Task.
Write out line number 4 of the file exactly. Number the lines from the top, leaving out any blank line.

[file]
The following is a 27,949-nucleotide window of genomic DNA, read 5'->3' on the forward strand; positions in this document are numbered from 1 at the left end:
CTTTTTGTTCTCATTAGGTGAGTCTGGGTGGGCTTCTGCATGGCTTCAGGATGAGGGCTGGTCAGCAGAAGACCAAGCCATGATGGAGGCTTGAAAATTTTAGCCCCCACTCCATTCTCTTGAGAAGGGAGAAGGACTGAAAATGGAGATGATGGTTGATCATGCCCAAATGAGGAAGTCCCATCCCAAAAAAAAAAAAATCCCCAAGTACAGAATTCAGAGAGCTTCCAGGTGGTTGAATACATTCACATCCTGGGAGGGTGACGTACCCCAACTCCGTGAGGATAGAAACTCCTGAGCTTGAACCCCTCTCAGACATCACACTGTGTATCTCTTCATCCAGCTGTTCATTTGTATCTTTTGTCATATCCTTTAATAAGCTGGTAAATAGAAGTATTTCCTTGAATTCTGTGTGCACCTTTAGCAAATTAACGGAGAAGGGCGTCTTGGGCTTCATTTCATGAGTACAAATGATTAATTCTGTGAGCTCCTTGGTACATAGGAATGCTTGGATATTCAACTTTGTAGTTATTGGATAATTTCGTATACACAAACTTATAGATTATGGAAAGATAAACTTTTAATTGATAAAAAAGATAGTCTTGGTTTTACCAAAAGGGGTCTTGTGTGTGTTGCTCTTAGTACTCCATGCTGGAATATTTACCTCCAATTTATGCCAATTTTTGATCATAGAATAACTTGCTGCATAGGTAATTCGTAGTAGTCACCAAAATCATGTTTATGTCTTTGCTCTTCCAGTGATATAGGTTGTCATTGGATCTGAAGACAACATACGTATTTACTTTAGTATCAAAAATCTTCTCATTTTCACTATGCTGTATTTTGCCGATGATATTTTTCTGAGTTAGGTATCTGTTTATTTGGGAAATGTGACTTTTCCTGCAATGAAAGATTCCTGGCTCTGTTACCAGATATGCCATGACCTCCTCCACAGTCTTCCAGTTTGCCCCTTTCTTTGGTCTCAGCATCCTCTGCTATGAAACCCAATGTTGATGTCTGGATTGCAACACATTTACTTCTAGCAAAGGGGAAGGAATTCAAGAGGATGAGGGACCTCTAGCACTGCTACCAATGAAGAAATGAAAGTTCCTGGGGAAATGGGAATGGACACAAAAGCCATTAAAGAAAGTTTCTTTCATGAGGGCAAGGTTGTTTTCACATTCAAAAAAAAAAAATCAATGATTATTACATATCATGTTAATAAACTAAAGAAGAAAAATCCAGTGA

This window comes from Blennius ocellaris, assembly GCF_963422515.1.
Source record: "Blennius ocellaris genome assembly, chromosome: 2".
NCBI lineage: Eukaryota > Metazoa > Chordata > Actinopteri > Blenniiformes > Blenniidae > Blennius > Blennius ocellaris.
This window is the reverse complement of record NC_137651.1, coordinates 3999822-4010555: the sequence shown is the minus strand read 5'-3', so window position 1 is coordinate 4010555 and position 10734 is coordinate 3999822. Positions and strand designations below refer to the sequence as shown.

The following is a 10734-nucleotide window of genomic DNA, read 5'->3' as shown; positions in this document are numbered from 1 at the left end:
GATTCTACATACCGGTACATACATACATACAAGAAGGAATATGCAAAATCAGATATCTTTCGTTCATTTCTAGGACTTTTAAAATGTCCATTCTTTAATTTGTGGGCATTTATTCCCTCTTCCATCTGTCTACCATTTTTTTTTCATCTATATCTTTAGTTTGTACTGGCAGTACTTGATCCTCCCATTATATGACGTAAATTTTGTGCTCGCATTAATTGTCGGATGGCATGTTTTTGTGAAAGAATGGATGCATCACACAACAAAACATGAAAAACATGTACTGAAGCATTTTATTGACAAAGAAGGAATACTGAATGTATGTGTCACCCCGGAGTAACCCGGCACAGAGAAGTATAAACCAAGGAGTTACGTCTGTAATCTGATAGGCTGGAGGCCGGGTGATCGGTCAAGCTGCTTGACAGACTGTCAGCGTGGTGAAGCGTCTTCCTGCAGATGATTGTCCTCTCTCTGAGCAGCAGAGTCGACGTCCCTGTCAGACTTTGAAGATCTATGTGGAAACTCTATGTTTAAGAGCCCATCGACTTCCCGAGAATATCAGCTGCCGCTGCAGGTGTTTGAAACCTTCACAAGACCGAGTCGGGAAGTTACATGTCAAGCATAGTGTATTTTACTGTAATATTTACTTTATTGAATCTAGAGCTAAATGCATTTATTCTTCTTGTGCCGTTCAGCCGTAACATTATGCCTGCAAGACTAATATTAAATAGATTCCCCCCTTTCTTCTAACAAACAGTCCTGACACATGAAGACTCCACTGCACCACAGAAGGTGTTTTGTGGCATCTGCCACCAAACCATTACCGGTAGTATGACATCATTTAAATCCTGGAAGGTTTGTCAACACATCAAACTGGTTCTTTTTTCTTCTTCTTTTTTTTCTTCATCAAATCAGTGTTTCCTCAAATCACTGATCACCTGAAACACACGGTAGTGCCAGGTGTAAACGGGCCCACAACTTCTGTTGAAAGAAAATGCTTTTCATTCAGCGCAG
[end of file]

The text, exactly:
Source record: "Blennius ocellaris genome assembly, chromosome: 2".